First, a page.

Individual Education Plan (IEP) Meeting Reflection

posted Apr 21, 2013, 4:09 PM by Dawn Gernhardt

By attending two IEP meetings for special needs students in 2012 and participating in a mock IEP meeting with other education professionals in 2013, I collaborated with others to plan, teach and assess students with special characteristics. In order to be successful in these meetings, I learned how to prepare for an IEP meeting by reviewing online resources to find special education terms, roles and responsibilities, and the special education process. During the meetings I learned what a typical IEP meeting looks like. In the meetings, the team members developed modifications and adaptations in curriculum assessment and instruction for the students with special needs. Additionally, the team discussed how to apply the principles of universal design to differentiate instruction for the student in relation to the whole class environment.  During and after the meeting, I learned the benefits of my participation as a general education teacher in the IEP process. Throughout my IEP activities, all information was centered on articulating rationale for inclusive education for all students.

The evidence I have of my learning is a video that models the best practices of: using a written agenda is visible to all participants, the chairperson budgets the available time and politely redirects participants, an atmosphere of mutual respect exists, and participants share and contribute to a common purpose. See the video at http://www.youtube.com/watch?v=3xXRcOFSnoc&feature=youtu.be. I also have notes from  readings and observations, a best practice list, and a chart identifying the roles and responsibilities of those at an IEP meeting.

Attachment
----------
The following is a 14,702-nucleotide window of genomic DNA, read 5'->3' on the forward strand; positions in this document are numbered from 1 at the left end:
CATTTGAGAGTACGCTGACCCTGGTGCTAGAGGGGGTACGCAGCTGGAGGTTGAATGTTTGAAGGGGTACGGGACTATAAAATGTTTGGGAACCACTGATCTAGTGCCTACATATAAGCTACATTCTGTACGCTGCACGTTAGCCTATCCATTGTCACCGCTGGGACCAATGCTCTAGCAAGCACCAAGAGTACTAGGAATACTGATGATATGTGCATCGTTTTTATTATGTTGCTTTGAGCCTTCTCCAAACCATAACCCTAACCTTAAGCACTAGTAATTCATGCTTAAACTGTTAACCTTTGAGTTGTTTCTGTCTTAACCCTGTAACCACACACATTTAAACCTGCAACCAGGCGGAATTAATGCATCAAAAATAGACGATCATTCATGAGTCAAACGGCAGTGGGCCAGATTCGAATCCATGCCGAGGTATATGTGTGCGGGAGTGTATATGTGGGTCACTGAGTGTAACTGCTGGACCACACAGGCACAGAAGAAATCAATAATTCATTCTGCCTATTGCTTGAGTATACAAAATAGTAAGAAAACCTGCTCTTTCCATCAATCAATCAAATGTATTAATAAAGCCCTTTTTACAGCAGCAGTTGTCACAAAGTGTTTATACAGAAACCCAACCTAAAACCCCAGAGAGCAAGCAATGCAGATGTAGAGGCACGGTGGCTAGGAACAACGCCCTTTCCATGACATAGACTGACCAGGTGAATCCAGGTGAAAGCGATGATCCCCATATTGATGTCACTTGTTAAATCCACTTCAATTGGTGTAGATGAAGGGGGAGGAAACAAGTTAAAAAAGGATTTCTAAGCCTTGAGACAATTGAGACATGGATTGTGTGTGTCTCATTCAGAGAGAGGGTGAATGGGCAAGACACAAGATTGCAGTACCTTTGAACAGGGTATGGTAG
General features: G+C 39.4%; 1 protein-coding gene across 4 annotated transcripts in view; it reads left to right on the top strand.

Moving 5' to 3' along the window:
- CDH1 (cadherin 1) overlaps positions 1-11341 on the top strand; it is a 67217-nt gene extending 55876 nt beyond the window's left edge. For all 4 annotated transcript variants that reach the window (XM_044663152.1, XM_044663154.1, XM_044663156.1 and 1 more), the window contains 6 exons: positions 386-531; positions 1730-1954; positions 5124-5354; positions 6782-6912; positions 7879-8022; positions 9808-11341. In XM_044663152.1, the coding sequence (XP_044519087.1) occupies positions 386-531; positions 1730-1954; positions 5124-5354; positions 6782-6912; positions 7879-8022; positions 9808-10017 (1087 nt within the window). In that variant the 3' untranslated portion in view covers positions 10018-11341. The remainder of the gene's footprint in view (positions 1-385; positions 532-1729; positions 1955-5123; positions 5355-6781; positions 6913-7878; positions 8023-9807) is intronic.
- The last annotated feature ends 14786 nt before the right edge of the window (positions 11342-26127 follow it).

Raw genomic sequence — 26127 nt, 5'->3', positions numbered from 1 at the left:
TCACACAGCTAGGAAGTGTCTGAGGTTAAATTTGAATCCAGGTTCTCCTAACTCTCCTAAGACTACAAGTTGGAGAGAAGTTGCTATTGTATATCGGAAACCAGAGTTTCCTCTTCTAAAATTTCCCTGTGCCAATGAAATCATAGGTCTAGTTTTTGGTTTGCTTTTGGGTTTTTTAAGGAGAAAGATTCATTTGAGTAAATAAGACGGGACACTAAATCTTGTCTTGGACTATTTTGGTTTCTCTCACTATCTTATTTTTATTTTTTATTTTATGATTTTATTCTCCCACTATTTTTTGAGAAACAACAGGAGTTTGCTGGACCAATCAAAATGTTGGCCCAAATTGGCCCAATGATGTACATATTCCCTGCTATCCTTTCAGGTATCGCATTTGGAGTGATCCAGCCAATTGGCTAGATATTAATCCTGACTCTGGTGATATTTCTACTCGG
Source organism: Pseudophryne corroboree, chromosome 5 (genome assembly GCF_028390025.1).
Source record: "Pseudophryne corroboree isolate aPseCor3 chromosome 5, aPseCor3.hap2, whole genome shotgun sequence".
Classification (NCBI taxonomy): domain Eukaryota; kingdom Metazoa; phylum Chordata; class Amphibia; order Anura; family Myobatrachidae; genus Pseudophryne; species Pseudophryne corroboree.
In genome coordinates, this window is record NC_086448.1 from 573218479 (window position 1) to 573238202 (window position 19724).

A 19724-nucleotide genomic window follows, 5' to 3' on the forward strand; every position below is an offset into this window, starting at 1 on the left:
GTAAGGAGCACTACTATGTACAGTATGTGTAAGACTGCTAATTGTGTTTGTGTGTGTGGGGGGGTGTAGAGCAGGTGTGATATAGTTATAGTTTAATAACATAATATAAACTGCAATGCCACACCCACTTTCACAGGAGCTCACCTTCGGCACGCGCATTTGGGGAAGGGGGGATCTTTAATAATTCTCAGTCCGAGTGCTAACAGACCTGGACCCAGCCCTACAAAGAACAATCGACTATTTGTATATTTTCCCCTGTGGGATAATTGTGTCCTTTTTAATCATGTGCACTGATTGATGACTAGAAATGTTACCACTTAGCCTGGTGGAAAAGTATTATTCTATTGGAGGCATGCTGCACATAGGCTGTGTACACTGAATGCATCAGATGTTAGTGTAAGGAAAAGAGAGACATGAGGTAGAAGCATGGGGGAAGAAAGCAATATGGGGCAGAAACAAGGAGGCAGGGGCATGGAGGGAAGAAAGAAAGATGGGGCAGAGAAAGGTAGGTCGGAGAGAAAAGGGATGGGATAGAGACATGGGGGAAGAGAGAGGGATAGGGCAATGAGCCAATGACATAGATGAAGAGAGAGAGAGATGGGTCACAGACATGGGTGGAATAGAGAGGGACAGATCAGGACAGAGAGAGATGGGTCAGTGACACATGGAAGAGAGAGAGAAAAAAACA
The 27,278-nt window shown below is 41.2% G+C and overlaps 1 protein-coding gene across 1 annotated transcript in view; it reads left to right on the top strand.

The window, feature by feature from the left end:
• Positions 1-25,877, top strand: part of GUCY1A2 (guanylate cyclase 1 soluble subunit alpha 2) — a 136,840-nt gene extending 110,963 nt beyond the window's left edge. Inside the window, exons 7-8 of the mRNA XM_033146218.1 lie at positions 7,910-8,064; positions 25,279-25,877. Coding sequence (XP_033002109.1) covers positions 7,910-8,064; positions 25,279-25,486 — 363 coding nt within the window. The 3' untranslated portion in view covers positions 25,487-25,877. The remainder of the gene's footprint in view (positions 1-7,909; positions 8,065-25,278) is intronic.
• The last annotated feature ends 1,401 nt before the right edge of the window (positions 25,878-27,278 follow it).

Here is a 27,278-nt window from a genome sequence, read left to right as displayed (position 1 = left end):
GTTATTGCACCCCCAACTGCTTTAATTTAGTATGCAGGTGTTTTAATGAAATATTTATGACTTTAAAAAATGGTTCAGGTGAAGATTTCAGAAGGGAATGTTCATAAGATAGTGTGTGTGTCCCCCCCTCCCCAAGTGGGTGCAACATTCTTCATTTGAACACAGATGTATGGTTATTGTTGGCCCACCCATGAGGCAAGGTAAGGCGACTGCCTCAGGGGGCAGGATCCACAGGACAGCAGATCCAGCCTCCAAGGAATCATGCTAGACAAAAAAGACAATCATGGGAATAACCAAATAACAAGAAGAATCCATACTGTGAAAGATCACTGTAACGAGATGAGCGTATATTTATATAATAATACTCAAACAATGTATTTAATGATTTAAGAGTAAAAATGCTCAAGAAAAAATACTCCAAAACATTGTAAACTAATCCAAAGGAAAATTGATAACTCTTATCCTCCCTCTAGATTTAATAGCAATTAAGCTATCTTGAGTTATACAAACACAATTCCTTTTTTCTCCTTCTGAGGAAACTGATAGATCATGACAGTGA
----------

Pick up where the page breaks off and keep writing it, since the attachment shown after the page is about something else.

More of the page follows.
This evidence illustrates that I learned collaboration skills, how to prepare, and the benefits of participation for myself, as well as the team, the family, and the student. The video is steeped with best practice procedures, roles and responsibilities, rationale, universal design, all essential to the meeting effectiveness. With all of these experiences, including attending two IEP meetings at the high school, I feel I’m prepared to attend and participate in IEP meetings in the future.

I’m grateful for these valuable experiences, and I still have more to learn about IEP meetings and the objectives of TPE 6D. I need to learn how to apply universal design everywhere: in all assignments, assessments, lesson plans, materials, websites, and even the classroom environment. It takes time, but every time I’m creating something new or redesigning an existing work, I’ll consider Equitable Use, Flexibility in Use, Simple and Intuitive Use, Perceptible Information, Tolerance for Error, Low Physical Effort, Size and Space for Approach and Use. I also want to keep practicing communicating with parents (and students) on what is working well before contacting the about challenges or issues of concern. Along with that, it’s important for to me to learn how to communicate without using emotionally charged words. One teacher mentioned that if she uses classroom management techniques to work with a student who is disruptive, she always checks in with them or gives them a compliment to in her own way say “we’re okay” and reconnect. 

This reflection, in conjunction with my SST Reflection Statement from EDSS 511 meets the TPE 6D requirement.

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